Released in 2009 to lukewarm reviews, and later dismissed by Mathers himself as”ehhhh”, Eminem’s 5th major label release Relapse may not be the runt of the litter we all thought it was, but rather the jewel in the crown of a glittering back catalogue.

Relapse had been an album I’d dismissed myself when it was released, shelved after only a handful of listens to languish on my CD rack for the next decade. After the (relative) disappointment of Encore and the throwaway new tracks on greatest hits album Curtain Call, I fell into the trap of simply pre-judging it based on what had been before, and, heaven forbid, what the critics were saying about it.

Lessons learned.

It was only after a long drive home one night in January 2019 that I bonded with Relapse properly. At midnight on the M6, with Talksport’s reception fading in and out to the point of incomprehension, I put Relapse on, almost on a whim. And when it finished, I put it on again. Then again. By the time I got home at 2:30am, I was convinced it was my favourite Eminem album. A few weeks later, I’d taken a slightly more considered stance that although I couldn’t put it above The Marshall Mathers LP, it was neck and neck with The Eminem Show for the silver medal, and as an album that distills all the classic Eminem tropes into a single disc, it stands out as his quintessential work. It might not have the lofty highs of The Marshall Mathers LP’s ‘Stan’ and ‘Drug Ballad’, nor The Eminem Show’s ‘Hailie’s Song’, or ‘Without Me’, but as an all-rounder, it truly delivers. It has all the elements we’d look for in an Eminem album: the skits (featuring Steve Berman, Paul Rosenberg AND Ken Kaniff), the gross-out Slim Shady narratives (‘Insane’; ‘Same Song and Dance’), the contemplative quasi-ballads (‘Beautiful’; ‘Déjà vu’), the ‘I’m back, everyone’ big-hit single with accompanying comedy music video (‘We made You’), a song about his mum (‘My Mom’), the self-deprecation and struggles with being a good father (‘Déjà vu’), Dr. Dre cameos (‘Old Time’s Sake’; ‘Crack and Bottle’), and plenty of references to Horror films and serial killers(‘3AM’; ‘Bagpipes from Baghdad’; ‘Medicine Ball’; ‘Must be the Ganja’; ‘Underground’). It’s also arguably the only Eminem concept album, which itself makes it worthy of a listen.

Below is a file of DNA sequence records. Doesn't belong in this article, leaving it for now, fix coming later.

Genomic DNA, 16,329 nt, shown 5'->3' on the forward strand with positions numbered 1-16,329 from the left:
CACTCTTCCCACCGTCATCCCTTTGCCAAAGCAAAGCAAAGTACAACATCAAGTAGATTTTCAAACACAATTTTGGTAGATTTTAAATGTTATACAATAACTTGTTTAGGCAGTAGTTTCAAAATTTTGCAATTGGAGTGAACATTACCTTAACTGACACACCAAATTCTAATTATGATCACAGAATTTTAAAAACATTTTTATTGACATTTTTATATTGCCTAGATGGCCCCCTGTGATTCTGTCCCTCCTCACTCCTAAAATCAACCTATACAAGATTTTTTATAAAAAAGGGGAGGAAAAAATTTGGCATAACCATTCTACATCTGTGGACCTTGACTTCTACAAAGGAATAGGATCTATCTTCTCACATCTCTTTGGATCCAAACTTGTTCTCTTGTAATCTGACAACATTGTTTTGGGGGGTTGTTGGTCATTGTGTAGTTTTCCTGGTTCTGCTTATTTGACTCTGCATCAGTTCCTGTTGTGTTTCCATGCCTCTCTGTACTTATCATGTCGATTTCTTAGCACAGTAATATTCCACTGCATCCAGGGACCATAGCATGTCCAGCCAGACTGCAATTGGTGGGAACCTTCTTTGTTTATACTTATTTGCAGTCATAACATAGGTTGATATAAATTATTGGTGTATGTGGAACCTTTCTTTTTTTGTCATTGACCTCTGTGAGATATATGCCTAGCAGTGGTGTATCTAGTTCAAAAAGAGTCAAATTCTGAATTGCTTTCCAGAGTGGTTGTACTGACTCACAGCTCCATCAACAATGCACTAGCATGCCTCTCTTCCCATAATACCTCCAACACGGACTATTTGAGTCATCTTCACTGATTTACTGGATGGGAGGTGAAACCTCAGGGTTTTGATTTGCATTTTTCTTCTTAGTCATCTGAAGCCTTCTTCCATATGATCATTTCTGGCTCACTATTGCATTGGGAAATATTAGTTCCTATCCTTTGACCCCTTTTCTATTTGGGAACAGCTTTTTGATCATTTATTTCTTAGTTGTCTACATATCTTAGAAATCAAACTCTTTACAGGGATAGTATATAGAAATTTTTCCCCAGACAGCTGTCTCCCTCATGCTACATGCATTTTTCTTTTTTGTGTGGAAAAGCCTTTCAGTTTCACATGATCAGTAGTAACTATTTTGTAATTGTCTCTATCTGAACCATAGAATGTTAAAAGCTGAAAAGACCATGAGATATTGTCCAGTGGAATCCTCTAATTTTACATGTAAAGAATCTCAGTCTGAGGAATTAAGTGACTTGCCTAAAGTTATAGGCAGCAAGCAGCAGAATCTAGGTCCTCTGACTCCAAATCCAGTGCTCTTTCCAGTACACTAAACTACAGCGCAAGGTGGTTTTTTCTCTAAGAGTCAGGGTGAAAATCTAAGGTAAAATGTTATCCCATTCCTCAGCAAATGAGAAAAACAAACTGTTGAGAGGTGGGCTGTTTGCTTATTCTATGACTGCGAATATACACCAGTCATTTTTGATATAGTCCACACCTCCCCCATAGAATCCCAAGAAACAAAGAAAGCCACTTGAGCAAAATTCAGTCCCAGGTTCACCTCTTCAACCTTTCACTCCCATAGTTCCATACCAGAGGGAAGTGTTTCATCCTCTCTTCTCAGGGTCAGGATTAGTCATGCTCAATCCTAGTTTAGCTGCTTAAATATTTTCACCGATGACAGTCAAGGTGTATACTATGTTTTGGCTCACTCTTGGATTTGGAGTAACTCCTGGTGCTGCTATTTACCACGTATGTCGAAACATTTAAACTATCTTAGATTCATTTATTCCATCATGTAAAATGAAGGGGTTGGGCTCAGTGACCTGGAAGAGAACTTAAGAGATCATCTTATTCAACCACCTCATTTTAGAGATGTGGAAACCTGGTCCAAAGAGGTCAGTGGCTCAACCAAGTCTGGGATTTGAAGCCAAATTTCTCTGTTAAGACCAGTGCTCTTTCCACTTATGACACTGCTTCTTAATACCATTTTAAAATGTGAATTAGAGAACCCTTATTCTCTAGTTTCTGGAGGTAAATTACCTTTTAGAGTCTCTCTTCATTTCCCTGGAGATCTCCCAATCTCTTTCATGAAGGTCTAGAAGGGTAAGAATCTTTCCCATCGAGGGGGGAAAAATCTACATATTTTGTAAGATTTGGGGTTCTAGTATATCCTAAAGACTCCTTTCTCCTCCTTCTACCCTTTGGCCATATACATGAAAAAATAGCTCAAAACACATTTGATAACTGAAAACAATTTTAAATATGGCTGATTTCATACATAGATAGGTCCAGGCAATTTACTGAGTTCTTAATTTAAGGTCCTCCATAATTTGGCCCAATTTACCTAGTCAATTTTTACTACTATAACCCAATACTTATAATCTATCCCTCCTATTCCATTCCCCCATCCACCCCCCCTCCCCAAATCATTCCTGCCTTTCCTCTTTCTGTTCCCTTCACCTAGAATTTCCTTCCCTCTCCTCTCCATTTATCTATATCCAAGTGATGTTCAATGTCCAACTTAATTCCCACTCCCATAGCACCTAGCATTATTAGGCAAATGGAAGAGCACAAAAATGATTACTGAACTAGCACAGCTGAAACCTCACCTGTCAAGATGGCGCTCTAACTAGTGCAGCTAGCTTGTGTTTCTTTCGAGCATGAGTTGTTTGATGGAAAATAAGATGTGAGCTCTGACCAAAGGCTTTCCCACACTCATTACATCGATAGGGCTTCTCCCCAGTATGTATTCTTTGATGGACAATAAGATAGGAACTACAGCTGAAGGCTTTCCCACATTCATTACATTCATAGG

Although its lack of editing is nothing compared to the bloated Revival, there is still some fat that could have done with trimming, here, (‘Medicine Ball’ sounds like an offcut from ‘White America’, and ‘Underground’ seems to just re-hash what’s preceded it on the album), and the inclusion of two songs and a Skit after the album’s narrative has ended was an odd decision, leading to a somewhat anti-climactic finish. That said, though, Relapse is dramatic, hilarious, disgusting, disturbing, and extremely well-produced, and is an album well-worth a revisit if, like me, you didn’t appreciate its worth when it was released.